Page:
|1984||Great Himalayan National Park||Himachal Pradesh|
|1984||Silent Valley National Park||Kerala|
|1984||Sunderban National Park||West Bengal|
|1985||Balpakram National Park||Meghalaya|
|1986||Mouling National Park||Arunachal Pradesh|
|1986||Betla National Park||Jharkhand|
|1986||Nokrek Ridge National Park||Meghalaya|
|1986||Neora Valley National Park||West Bengal|
|1986||Singalila National Park||West Bengal|
|1987||Middle Button Island National Park||Andaman & Nicobar Islands|
|1987||Mount Harriet National Park||Andaman & Nicobar Islands|
|1987||North Button Island National Park||Andaman & Nicobar Islands|
|1987||Saddle Peak National Park||Andaman & Nicobar Islands|
|1987||South Button Island National Park||Andaman & Nicobar Islands|
|1987||Pin Valley National Park||Himachal Pradesh|
|1987||Anshi National Park||Karnataka|
|1987||Kudremukh National Park||Karnataka|
|1988||Nagarahole (Rajiv Gandhi) National Park||Karnataka|
|1988||Bhitarkanika National Park||Odisha|
|1989||Sri Venkateswara National Park||Andhra Pradesh|
|1989||Valmiki National Park||Bihar|
|1989||Sultan National Park||Haryana|
|1989||Indira Gandhi (Annamalai) National Park||Tamil Nadu|
|1989||Gangotri National Park||Uttarakhand|
|1990||Manas National Park||Assam|
|1990||Mudumalai National Park||Tamil Nadu|
|1990||Mukurthi National Park||Tamil Nadu|
|1990||Govind National Park||Uttarakhand|
|1991||Murlen National Park||Mizoram|
|1992||Campbell Bay National Park||Andaman & Nicobar Islands|
|1992||Galathea Bay National Park||Andaman & Nicobar Islands|
|1992||Mollem National Park||Goa|
|1992||City Forest (Salim Ali) National Park||Jammu & Kashmir|
|1992||Phawngpui Blue Mountain National Park||Mizoram|
|1992||Desert National Park||Rajasthan|
|1992||Sariska National Park||Rajasthan|
|1992||Buxa National Park||West Bengal|
|1992||Gorumara National Park||West Bengal|
|1993||Intanki National Park||Nagaland|
|1994||Kasu Brahmananda Reddy National Park||Telangana|
|1994||Mahavir Harina Vanasthali National Park||Telangana|
|1994||Mrugavani National Park||Telangana|
|1996||Rani Jhansi Marine National Park||Andaman & Nicobar Islands|
|1998||Nameri National Park||Assam|
|1999||Dibru-Saikhowa National Park||Assam|
|1999||Rajiv Gandhi Orang National Park||Assam|
|2003||Kalesar National Park||Haryana|
|2003||Anamudi Shola National Park||Kerala|
|2003||Mathikettan Shola National Park||Kerala|
|2003||Pampadum Shola National Park||Kerala|
|2004||Chandoli National Park||Maharashtra|
|2005||Rajiv Gandhi (Rameswaram) National Park||Andhra Pradesh|
|2006||Mukundra Hills National Park||Rajasthan|
|2007||Clouded Leopard National Park||Tripura|
|2007||Bison National Park||Tripura|
|2008||Papikonda National Park||Andhra Pradesh|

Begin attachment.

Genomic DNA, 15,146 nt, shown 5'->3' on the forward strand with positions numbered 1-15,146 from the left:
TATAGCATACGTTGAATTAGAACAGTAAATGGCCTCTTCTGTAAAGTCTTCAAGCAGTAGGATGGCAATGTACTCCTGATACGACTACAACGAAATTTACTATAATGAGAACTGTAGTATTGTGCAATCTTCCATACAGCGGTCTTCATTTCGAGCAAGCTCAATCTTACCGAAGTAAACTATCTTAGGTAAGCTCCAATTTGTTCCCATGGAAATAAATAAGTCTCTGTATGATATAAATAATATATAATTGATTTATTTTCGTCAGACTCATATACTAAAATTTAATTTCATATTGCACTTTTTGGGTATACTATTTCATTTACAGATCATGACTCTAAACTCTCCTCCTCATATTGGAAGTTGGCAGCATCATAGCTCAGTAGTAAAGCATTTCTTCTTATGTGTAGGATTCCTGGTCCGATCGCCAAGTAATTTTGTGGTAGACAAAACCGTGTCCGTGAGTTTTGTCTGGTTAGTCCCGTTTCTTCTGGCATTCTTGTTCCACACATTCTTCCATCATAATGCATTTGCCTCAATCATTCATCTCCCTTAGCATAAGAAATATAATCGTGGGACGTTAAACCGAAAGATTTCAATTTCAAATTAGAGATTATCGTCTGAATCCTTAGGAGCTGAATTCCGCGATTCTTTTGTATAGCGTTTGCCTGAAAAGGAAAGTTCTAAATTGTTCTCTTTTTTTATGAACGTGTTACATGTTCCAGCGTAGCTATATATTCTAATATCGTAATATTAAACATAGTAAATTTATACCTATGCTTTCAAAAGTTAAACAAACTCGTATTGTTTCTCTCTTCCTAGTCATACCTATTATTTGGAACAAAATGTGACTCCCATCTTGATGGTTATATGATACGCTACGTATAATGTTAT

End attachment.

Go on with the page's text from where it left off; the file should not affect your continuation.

|2010||Inderkilla National Park||Himachal Pradesh|
|2010||Khirganga National Park||Himachal Pradesh|
|2010||Simbalbara National Park||Himachal Pradesh|
|2014||Jaldapara National Park||West Bengal|
Red-Listed Species of India
Red-listed species refer to the critically endangered (on the verge of extinction) birds and animals in a country. In India, there are innumerable red-listed species. Some of these species are as follows:
- Kashmir stag/Hag Hull
- Malabar Civet
- Large Rock rat/Elvira rat
- Andaman White-tooth Shrew
- Pygmy Hog
- Himalayan Brown/Red Bear
- Kondana Rat
- Namdapha Flying Squirrel
- Sumatran Rhinoceros
- Asiatic Lion
- Asiatic wild dog
- Golden langur
- Hispid hare/Assam rabbit
- Hog deer
- Nilgiri tahr
- Bengal tigerRed panda
- Eld’s deer
- Himalayan/white-bellied Musk deer
- Lion-tailed macaque
- Kharai camel
Government Initiatives to Protect Natural Vegetation and Fauna
- 10 out of the 18 biosphere reserves set up in India are incorporated in the world network of biosphere reserves
- There are 103 national parks, 535 wildlife sanctuaries, and other zoological gardens to protect the flora and fauna of the country
- Project Rhino, Project Tiger, Project Great Indian Bustard, etc are various government initiatives to protect these species from getting extinct
- All reserves and sanctuaries are furnished with financial assistance since the year 1992
All together the natural vegetation and fauna in India are excessively diverse in nature and spirit. India is indeed a land of multiple species of plants and animals and each species nurtures in the lap of mother Earth.
The article discusses the different types of vegetation and the species inhabiting the Indian landscape. Further, it tabulates the various biosphere reserves and national parks in the country. Finally, it also lists the endangered species which need to be protected from getting extinct.
Overall, the article illuminates the key features and significance of flora and fauna in India and makes us realize our individual responsibility towards the sustainable preservation of this natural heritage.